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U-Boat Insignia & Emblems
U-boat insignias and emblems were popularly sported by U-boat crews during the war. Emblems and insignias were an expression of individualism or they could also sometimes be representative of some sort of feature of meaning connected to their boat. Propaganda and superstitious influence also came into play, with some sporting the clover for good luck, or cupid for a good shot. One of the more well known emblems is the golden horseshoe by Otto Kretschmer. The horseshoe was welded with the opening facing downwards for good luck, and ironically, the destroyer that sank his boat, also bored a horseshoe for good luck, but it was facing upwards.
Before the war, U-boat numerals were painted in large white letters about 1.5 meters tall on the conning tower. At the outbreak of war, however, these numeral markings were discontinued and all boats were painted an overall neutral gray in order to keep the enemy guessing about the deployment of the U-boat force. It didn't take long however, before U-boat crews began adopting insignias and emblems as a means of self expression and individualism.
In addition to U-Boat emblems, each graduating class from U-Boat academy also chose an emblem. The crew of 1936 chose the Olympic Rings, in reference to the 1936 Olympic Games in Munich. An upright dagger through a wedding ring was chosen for the crew of 1937, and was characterized as "First win, then marry!". Even U-boat flotillas had emblems. The 7th U-flotilla adopted the snorting bull after Gunther Prien's boat while the 9th flotilla had the laughing sawfish as its emblem.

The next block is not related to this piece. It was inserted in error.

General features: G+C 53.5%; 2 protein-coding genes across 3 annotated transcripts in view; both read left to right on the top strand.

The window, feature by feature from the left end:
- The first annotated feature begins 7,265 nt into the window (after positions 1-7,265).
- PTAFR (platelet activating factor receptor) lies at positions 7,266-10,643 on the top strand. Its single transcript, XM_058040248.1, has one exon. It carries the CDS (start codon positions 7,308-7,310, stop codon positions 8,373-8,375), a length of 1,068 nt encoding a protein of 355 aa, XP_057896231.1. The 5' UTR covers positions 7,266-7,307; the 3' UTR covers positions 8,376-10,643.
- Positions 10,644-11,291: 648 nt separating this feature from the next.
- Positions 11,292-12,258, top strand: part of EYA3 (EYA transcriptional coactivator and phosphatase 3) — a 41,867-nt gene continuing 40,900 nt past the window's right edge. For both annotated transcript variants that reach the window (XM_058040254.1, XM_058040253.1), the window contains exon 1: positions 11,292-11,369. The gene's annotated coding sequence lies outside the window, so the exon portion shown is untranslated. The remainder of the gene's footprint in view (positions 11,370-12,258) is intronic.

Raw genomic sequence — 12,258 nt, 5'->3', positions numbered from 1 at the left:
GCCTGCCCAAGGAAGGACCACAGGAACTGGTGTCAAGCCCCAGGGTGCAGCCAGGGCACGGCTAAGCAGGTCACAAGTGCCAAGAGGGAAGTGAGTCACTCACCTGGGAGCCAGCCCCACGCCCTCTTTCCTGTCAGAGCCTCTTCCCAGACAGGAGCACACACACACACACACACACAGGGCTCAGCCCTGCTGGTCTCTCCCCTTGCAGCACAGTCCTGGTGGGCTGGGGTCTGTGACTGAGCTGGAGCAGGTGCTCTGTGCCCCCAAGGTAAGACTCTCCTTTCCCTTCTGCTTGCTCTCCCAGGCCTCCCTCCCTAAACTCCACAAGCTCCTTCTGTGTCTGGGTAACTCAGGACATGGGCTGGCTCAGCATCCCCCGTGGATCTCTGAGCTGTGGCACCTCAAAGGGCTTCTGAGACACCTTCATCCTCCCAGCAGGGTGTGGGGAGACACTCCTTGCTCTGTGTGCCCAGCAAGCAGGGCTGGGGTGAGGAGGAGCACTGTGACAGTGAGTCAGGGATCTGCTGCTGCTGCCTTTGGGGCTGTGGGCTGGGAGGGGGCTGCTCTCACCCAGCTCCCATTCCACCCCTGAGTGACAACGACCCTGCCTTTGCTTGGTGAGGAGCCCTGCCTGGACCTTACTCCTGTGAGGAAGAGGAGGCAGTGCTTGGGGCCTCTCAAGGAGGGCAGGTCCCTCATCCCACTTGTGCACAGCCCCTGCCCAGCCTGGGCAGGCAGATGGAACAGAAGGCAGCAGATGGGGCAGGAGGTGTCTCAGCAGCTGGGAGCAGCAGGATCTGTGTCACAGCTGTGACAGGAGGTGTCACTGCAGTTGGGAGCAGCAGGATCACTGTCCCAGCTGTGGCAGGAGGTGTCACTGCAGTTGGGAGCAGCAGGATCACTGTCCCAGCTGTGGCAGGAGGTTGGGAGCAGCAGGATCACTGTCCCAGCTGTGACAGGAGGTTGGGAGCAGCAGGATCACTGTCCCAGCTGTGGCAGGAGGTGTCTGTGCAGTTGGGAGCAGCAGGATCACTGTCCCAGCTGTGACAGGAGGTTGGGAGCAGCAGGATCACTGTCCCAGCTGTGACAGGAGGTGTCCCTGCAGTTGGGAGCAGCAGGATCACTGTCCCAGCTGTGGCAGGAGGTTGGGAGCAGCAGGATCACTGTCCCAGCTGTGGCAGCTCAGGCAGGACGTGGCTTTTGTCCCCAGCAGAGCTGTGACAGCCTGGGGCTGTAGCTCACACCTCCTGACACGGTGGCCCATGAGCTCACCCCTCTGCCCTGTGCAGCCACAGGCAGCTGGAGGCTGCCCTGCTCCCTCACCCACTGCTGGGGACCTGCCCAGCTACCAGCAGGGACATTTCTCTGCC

However, not all boats had emblems, while some boats had more than one emblem. For example, a boat could display its flotilla emblem, the graduating class emblem and the boat's individual emblem. When a new commander took over a boat, he would just add his own emblem rather than replace the existing emblem and risk losing the old luck. U-boat insignias were also worn on uniforms, sewn onto caps and even imprinted on items such as mugs and badges.
With the advent of the true submarine, such as the Types XXI and XXIII, which spent most of their time underwater, these boats rarely surfaced and thus together with it, the colorful naval tradition of the U-Boat insignias began to fade out.
Out of around 1100 U-boats sent into combat during the war, almost 900 boats are showcased here for your reference. Use the links below to find the boat you are interested in, and if is not here, then chances are the boat doesn't have an emblem or insignia.
Use the navigation links above to search for the boat you are interested in. Each page contains 10 U-boat insignias and emblems.
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